I'll save it, close that out, go back and restart my server, and reload my page and cross my fingers. Yup that fixed it. Now I should mention it might actually be possible to make php.ini changes on your web host by putting a php.ini file inside your Drupal sites' directory. I'll give you a resource to help with that later in this video, but now let's move on to the other file called .htaccess. I didn't need htaccess trick on my tgeller.com site. You see, I had a lot of legacy data and subdirectories on tgeller.com.
For example, at tgeller.com/graphics, and that was on an old HTML site before I started using Drupal. Then I created a Drupal site and put it at tgeller.com, but I wanted the web server to go directly to those files in those subdirectories, avoiding Drupal altogether. If I didn't do that, Drupal would look for a page that was named graphics, and it would fail, and any link that I had done to any file stored in that folder called graphics would also die. I'll show you what I did. So here's a sample file that's from way back in 1996 or so.
That's of my old two-legged dog, Chicken Bone, but you'll notice when I went to tgeller.com, it automatically redirected to old.tgeller.com. So any links to that tgeller.com graphics still work, and if I go to just tgeller.com, it doesn't make a redirect. You see this is actually a Drupal site, which I could prove by saying /user, and then of course, you'll get your Drupal login. So, how did I do that? Well, let's go into our Terminal and take a look. I'm in the directory where I have that tgeller site. Take a look at the files there, and there's the .htaccess.
I'm going to just take a look at that by typing more .htaccess. Lots and lots of stuff in. If I scroll down a little bit, I find the rule that I needed to write. See it says Rewrite, if somebody looks at any of these directories; instead go to old.tgeller.com. Otherwise, my site runs as normal. I'll just stop looking at this file by pressing Q. Now as you saw, there is a lot of stuff up here in this Rewrite rule and when we looked at the php.ini file, there was a lot of complicated stuff there.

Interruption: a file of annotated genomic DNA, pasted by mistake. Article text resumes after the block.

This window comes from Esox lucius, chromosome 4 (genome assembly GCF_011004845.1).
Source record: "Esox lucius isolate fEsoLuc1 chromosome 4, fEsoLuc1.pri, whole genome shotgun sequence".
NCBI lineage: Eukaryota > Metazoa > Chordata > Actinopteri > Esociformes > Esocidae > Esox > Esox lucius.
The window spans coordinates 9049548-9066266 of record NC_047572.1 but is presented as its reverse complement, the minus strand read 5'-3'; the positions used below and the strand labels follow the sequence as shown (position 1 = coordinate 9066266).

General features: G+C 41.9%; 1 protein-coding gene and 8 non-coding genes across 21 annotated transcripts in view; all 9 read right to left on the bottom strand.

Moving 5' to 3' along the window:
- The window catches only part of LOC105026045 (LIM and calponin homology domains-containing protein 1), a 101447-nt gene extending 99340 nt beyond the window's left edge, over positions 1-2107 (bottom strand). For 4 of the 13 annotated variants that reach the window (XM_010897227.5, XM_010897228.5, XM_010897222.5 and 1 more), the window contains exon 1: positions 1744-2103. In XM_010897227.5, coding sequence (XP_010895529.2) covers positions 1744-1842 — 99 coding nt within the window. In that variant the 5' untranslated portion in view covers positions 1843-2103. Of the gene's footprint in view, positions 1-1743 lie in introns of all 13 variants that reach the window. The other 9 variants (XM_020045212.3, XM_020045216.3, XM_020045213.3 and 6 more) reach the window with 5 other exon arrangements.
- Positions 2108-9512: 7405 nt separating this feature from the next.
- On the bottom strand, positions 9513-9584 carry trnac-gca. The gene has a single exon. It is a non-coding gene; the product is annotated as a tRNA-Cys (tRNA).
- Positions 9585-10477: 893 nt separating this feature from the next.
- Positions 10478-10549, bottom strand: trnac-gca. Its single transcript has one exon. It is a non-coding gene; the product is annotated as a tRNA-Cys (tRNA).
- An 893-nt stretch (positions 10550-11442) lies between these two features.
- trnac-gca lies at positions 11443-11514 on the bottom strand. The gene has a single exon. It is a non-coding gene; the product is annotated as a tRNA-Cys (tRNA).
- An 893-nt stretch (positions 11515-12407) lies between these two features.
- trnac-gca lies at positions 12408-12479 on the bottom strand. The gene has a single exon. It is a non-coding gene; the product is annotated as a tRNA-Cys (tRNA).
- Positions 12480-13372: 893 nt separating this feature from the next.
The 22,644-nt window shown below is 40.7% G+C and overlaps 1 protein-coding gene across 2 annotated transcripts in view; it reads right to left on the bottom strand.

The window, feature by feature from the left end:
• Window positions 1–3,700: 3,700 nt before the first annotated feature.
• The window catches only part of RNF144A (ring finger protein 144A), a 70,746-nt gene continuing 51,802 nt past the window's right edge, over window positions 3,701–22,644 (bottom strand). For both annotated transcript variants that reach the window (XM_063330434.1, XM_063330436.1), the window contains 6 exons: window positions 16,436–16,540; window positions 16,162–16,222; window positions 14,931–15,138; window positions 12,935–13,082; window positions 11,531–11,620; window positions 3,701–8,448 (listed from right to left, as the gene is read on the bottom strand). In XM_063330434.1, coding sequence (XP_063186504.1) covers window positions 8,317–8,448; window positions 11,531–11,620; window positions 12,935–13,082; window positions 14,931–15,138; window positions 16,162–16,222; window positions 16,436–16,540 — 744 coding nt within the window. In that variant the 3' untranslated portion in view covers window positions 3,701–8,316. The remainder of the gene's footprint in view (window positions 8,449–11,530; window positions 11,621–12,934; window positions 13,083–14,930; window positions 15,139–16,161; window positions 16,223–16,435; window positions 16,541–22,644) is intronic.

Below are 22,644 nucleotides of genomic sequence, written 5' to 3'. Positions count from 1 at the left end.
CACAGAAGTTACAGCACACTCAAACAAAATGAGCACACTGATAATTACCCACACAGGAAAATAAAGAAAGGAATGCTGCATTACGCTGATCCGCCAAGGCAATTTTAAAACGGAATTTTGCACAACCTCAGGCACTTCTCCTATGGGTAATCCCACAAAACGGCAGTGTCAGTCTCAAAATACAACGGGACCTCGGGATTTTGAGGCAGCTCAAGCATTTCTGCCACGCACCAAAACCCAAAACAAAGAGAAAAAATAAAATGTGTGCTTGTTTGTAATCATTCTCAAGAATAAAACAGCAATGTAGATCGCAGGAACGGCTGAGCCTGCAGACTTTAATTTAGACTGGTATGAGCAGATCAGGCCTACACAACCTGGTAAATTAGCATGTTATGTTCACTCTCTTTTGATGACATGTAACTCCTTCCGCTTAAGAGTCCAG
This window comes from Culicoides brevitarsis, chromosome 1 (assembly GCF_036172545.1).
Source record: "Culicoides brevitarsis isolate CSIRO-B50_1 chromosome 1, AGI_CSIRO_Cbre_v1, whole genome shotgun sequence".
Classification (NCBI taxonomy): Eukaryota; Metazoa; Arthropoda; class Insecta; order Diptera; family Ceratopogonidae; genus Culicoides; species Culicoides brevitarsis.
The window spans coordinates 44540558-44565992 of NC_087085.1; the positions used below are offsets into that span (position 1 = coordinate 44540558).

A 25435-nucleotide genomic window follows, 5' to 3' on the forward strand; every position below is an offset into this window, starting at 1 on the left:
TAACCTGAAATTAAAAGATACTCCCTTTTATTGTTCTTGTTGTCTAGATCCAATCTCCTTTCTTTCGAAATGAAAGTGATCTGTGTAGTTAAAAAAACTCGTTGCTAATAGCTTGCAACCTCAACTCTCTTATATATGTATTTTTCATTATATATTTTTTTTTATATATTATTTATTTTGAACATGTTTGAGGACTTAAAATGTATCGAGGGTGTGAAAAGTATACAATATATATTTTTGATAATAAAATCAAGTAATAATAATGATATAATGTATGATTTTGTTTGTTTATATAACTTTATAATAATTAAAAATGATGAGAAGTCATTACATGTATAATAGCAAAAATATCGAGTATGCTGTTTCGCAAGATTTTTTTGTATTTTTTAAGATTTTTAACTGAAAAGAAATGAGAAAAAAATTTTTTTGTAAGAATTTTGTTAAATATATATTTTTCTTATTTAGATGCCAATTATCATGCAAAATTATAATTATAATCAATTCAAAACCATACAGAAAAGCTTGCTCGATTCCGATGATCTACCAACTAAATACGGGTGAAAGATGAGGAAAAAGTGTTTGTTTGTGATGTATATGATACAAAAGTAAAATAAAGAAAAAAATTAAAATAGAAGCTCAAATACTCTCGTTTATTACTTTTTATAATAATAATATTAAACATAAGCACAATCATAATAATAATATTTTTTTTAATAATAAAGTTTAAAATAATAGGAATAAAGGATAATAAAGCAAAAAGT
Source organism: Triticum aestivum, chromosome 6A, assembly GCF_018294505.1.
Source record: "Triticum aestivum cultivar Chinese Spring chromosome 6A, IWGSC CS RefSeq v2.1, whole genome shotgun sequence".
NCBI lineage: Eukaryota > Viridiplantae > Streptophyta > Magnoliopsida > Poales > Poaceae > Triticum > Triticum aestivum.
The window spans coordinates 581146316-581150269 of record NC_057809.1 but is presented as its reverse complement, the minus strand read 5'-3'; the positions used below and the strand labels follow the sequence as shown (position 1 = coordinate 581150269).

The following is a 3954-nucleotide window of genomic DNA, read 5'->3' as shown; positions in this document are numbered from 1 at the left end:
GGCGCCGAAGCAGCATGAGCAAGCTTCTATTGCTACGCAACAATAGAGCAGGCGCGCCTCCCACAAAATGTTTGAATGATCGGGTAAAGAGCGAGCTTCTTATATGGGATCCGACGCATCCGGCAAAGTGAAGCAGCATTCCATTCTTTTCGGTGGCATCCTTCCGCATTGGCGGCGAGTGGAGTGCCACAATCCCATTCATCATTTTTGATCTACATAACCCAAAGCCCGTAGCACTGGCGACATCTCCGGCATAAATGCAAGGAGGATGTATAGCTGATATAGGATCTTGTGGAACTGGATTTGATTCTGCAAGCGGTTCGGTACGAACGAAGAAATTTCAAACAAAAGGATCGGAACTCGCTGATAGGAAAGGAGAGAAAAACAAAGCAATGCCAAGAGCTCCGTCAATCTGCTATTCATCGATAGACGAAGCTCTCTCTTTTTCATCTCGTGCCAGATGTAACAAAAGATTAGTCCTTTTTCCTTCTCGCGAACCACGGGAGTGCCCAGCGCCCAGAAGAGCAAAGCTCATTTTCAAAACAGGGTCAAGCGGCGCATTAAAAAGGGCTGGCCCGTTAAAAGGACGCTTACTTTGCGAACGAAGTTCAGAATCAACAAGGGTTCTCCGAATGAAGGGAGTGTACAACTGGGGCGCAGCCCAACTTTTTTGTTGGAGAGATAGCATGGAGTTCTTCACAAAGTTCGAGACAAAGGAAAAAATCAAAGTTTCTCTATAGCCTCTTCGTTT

Here are some resources that will help you learn how to use both the php.ini file and the .htaccess file. For PHP, I like the instructions and links for my own web host's Help pages. As you scroll down here, you'll see there's a lot of stuff and some of it is specific to my particular host, but a lot of it is actually quite useful for all kinds of host, no matter where you're storing your web site. For htaccess files, an article written way back in 2006 is still the best. It has the amusing name, Stupid htaccess Tricks.
There is a lot of great information in here. In fact, I was able to write that Redirect rule you saw earlier, just from the information that I found here. For easy reference, here are those URLs, and of course, searching for .htaccess and php.ini on drupal.org will also lead you to helpful tips. Once there, I recommend you click on the Documentation link; that usually narrows it down to useful stuff. There is one other configuration file you might have to tinker with, it's called settings.php.
I didn't mention it here, because it's specific to Drupal, whereas .htaccess and php.ini files are for the server itself. We'll cover the settings.php file in another video in this course.